Posted on Nov 26, 2009, 6 a.m.
American Association of Clinical Endocrinologists (AACE) releases new medical guidelines for the diagnosis and treatment of growth hormone deficiency.
While growth hormone (GH) replacement therapy has proven useful for children and adults with scientifically confirmed growth hormone deficiency, approximately 30% of human growth hormone (HGH) prescriptions in the United States are utilized for adult replacement in the anti-aging clinical setting. In November 2009, the American Association of Clinical Endocrinologists (AACE) released new medical guidelines for the accurate diagnosis and effective ethical treatment of growth hormone deficiency. These new guidelines dramatically update the AACE position held since 2004, and now not only acknowledge that low GH increases the risk cardiovascular events, but also recognize the impact of Traumatic Brain Injury (TBI) as a contributor to growth hormone insufficiency -- two key principles advanced by the American Academy of Anti-Aging Medicine (A4M; www.worldhealth.net) and its 24,000 member physicians and scientists. Indeed, the A4M has held its position as to the safety and efficacy of adult GH replacement therapy since convening its first conference presentations on the subject in 1993 that document an extensive history of adult GH replacement therapy spanning 20+ years of rigorous scientific trials and practical clinical application. After ten years of controversy and stifling debate curtailing the uses of GH in the anti-aging clinical setting, the 2009 guidelines update by AACE offers a significant validation of the safety and efficacy of adult GH replacement therapy.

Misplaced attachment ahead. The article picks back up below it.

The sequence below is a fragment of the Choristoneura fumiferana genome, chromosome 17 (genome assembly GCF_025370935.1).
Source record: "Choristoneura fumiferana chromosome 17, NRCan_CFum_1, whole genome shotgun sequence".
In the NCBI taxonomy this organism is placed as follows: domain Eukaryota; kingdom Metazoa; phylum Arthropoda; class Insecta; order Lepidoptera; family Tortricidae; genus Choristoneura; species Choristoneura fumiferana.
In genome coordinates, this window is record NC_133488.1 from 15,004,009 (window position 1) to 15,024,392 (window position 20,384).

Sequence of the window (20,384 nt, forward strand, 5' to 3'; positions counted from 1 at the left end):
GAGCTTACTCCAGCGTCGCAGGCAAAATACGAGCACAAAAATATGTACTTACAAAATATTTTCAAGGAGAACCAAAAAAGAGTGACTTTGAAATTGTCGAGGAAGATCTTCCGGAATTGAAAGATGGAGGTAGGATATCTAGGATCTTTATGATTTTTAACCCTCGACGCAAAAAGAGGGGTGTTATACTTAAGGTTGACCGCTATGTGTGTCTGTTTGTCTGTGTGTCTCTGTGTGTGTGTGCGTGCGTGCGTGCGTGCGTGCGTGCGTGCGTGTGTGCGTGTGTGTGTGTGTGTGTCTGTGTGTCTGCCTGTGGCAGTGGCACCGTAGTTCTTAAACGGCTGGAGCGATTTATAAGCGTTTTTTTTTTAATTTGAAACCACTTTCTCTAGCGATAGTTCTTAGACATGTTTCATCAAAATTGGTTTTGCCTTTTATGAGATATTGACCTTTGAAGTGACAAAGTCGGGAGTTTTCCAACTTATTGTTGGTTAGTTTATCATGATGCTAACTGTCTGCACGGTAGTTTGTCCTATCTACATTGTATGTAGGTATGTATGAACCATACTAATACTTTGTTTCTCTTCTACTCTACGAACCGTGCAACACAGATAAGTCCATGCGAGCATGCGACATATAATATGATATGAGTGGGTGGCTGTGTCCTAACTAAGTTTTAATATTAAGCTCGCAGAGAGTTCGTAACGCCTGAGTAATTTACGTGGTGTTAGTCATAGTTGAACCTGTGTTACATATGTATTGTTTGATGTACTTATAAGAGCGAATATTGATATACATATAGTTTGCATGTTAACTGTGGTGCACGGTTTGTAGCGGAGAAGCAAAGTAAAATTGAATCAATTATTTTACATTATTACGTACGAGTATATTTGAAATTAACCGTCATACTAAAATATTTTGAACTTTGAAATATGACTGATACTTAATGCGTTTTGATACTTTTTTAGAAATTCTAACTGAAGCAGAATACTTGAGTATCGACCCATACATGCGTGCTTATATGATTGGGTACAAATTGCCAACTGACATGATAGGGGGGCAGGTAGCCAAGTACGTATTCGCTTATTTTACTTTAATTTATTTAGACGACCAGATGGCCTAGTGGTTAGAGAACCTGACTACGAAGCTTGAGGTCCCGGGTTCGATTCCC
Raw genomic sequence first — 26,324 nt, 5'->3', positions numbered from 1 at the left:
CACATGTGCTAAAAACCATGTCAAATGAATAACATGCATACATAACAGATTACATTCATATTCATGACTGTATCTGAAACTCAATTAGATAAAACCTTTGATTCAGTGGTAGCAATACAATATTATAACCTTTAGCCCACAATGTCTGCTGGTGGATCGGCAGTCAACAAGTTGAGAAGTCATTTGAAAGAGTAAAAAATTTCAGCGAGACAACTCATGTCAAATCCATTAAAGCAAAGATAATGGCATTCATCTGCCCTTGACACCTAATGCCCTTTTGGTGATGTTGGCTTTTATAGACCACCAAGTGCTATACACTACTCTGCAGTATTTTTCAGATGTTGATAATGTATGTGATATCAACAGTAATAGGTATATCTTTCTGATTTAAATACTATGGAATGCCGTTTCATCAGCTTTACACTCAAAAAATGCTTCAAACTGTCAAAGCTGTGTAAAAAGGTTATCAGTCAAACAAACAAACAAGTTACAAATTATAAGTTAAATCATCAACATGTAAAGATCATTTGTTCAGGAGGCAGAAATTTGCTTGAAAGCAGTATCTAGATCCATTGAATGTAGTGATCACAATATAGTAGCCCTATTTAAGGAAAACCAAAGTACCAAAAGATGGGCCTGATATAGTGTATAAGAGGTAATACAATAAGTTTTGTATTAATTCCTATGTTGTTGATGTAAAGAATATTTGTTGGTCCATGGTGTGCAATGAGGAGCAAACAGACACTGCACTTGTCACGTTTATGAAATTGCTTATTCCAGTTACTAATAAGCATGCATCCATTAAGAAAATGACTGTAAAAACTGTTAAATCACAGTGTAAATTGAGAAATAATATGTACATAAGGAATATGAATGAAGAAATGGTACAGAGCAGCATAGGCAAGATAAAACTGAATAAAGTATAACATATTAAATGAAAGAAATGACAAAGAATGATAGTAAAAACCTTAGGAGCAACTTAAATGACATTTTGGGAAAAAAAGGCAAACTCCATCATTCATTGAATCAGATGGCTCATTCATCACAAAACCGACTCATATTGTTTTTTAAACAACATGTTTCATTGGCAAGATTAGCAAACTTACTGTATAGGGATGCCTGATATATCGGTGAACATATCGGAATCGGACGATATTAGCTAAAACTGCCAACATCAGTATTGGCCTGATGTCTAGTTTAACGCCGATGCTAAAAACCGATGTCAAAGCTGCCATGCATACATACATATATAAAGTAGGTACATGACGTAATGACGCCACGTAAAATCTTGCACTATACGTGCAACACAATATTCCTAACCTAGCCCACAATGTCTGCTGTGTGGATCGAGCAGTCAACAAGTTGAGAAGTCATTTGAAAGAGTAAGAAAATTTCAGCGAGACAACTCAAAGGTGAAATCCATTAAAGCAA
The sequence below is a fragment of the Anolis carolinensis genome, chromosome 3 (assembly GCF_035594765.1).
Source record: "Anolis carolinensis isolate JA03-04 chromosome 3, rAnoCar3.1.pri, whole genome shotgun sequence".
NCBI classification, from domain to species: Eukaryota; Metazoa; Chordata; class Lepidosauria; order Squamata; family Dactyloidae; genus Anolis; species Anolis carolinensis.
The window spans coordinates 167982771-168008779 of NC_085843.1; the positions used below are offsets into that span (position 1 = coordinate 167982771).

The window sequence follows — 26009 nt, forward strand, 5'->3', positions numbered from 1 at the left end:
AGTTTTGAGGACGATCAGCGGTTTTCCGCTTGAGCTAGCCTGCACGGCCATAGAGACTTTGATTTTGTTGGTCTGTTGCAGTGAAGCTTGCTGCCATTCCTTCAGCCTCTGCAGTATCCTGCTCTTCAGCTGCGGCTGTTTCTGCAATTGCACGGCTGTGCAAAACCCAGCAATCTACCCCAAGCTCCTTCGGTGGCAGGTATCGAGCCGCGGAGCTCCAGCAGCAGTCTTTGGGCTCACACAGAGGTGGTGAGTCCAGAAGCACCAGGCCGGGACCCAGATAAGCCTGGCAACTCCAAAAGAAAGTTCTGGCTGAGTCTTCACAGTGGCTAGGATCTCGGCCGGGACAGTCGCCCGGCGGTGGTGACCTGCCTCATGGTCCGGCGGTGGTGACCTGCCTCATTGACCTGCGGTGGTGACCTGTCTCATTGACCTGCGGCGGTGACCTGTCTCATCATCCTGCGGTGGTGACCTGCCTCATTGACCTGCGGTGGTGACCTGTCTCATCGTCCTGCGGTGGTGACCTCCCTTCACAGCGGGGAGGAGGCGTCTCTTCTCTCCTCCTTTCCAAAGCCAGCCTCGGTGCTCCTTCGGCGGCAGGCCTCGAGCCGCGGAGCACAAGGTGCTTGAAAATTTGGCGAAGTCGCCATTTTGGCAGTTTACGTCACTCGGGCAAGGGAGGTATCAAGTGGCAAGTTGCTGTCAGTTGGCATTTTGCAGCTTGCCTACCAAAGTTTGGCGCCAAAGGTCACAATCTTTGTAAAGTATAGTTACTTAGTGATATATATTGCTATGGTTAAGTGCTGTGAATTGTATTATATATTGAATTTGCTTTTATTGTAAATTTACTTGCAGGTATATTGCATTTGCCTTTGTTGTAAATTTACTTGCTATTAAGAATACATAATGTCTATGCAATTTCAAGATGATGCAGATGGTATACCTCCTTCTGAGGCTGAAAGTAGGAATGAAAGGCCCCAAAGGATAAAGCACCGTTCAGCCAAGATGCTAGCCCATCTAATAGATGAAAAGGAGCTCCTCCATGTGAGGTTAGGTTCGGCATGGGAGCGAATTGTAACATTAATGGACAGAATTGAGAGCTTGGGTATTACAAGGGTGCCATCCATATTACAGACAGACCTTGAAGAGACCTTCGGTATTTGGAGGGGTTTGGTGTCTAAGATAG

“AACE Issues New Medical Guidelines for Proper and Ethical Use of Growth Hormone,” American Association of Clinical Endocrinologists (AACE), November 3, 2009; http://media.aace.com/article_display.cfm?article_id=4936.